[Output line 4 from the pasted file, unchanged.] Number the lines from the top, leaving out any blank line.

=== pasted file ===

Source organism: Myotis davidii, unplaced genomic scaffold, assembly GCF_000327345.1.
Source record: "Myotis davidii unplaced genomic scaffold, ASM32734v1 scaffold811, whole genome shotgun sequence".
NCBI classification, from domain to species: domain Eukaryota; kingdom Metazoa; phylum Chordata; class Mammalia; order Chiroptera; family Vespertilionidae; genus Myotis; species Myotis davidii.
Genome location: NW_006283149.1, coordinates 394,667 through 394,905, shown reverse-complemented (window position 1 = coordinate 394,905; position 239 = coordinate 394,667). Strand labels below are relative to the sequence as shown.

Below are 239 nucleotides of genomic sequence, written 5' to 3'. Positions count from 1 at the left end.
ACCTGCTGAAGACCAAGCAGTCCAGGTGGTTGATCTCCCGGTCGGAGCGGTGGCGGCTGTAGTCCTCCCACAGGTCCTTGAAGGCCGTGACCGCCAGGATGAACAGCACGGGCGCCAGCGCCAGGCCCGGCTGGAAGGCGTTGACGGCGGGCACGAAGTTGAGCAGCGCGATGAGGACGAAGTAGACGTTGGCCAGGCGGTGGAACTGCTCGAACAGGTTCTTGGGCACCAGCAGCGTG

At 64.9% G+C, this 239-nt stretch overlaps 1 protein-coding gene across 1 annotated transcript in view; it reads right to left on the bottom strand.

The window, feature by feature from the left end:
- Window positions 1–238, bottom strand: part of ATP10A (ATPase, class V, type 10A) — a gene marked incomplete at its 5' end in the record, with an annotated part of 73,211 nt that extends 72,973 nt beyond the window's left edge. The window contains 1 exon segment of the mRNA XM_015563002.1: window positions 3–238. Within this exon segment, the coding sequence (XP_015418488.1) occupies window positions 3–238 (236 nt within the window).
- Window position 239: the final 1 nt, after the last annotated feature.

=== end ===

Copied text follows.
Genome location: NW_006283149.1, coordinates 394,667 through 394,905, shown reverse-complemented (window position 1 = coordinate 394,905; position 239 = coordinate 394,667). Strand labels below are relative to the sequence as shown.